“I know your works, that you are neither cold nor hot. I could wish you were cold or hot. (16) So then, because you are lukewarm, and neither cold nor hot, I will vomit you out of My mouth. (17) Because you say, “I am rich, have become wealthy, and have need of nothing”—and do not know that you are wretched, miserable, poor, blind, and naked— (18) I counsel you to buy from Me gold refined in the fire, that you may be rich; and white garments, that you may be clothed, that the shame of your nakedness may not be revealed; and anoint your eyes with eye salve, that you may see. (19) As many as I love, I rebuke and chasten. Therefore be zealous and repent. (20) Behold, I stand at the door and knock. If anyone hears My voice and opens the door, I will come in to him and dine with him, and he with Me.
We are, to a great measure, victims of an age that is certainly not apathetic to seeking its own pleasure but isapathetic about having a true relationship with God. Would anybody in all honesty not care to eat or to have fellowship with Jesus Christ? Yet, verse 20 says He is standing at the door and knocking, and He will come in and dine with them if they just open the door.
Many would like to eat and fellowship with Christ just to say that they had that novel experience. But the irony here is that God is seeking His people, and they are too uncaring to even rouse themselves to answer the door! The message to this church shows that the problem is that they are so far from Him they are not even aware of their spiritual need and thus have no desire to be near Him. No desire, no prayer. No prayer, no relationship. No relationship, no awareness of spiritual need. It goes in a vicious cycle.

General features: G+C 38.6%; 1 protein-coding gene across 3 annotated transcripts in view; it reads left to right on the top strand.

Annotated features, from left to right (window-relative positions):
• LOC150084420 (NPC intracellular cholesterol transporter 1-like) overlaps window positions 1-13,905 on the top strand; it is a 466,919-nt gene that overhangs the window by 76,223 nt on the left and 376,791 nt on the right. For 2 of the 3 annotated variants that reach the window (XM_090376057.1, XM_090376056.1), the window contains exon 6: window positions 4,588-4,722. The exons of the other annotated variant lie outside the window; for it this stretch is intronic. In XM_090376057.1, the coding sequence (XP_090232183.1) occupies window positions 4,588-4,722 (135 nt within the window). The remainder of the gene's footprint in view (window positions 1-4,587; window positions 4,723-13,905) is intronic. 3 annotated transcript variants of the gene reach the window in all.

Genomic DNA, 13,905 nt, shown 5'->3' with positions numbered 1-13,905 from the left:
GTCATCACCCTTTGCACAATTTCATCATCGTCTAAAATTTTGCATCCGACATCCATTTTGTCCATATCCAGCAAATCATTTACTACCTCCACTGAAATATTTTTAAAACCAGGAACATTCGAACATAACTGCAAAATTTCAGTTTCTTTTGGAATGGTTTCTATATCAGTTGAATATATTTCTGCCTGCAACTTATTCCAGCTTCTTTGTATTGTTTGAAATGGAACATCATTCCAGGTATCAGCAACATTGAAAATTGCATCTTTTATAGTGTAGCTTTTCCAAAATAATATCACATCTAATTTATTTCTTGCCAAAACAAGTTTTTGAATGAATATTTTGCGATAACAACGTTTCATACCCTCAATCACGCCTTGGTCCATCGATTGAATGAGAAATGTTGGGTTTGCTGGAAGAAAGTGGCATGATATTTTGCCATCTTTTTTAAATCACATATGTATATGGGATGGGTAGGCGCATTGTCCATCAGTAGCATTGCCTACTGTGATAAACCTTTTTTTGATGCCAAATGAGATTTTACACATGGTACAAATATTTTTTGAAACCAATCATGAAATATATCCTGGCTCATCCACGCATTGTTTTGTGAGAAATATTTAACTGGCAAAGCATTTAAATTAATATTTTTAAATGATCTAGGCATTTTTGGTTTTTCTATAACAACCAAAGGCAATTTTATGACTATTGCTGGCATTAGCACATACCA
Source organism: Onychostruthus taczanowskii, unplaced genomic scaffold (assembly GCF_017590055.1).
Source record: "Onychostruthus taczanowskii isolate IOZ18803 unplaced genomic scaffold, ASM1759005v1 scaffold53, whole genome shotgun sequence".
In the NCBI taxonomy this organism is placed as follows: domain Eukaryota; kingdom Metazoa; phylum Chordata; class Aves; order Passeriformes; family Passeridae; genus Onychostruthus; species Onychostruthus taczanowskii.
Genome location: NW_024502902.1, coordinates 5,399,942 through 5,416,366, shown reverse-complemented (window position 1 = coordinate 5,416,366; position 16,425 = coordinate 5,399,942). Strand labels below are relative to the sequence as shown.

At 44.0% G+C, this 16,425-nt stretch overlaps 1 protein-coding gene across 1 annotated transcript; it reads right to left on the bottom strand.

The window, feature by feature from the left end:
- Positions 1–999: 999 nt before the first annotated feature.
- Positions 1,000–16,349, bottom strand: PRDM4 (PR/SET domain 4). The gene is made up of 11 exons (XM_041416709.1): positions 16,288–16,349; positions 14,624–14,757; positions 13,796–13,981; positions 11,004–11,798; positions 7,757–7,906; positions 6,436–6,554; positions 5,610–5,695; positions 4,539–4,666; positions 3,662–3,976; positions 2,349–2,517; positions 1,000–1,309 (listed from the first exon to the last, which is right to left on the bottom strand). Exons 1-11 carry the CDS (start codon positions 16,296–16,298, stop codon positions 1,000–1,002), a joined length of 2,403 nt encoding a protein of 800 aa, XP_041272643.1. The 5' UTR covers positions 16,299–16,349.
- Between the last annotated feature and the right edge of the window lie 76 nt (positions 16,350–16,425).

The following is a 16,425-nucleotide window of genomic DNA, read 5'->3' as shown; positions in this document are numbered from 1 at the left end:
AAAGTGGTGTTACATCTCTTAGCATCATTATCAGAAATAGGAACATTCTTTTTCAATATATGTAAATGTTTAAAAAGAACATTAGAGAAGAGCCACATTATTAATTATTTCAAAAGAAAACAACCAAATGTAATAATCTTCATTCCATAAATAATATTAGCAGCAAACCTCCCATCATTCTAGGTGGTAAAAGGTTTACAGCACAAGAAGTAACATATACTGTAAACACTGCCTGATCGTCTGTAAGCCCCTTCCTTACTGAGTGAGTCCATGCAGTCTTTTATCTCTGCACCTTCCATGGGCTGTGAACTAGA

God is hoping that He can stir us up enough to repentand to break out of the cycle. He says, “Repent. Be zealous.” Zeal indicates heat, passion, and feeling. He is hoping to break us out of this circle by rekindling an awareness of our spiritual need.
An awareness of need resides in us because we are close enough to Him to see how holy, gracious, kind, merciful, and good He is and desire to be like Him. In other words, we admire Him so much and respect His personality and character so much that we want to be near Him—right across the table from Him, as it were. We do not want to be near Him just to have a novel experience but to exalt Him and honor Him by being like Him. Is not imitation the most sincere form of praise?
— John W. Ritenbaugh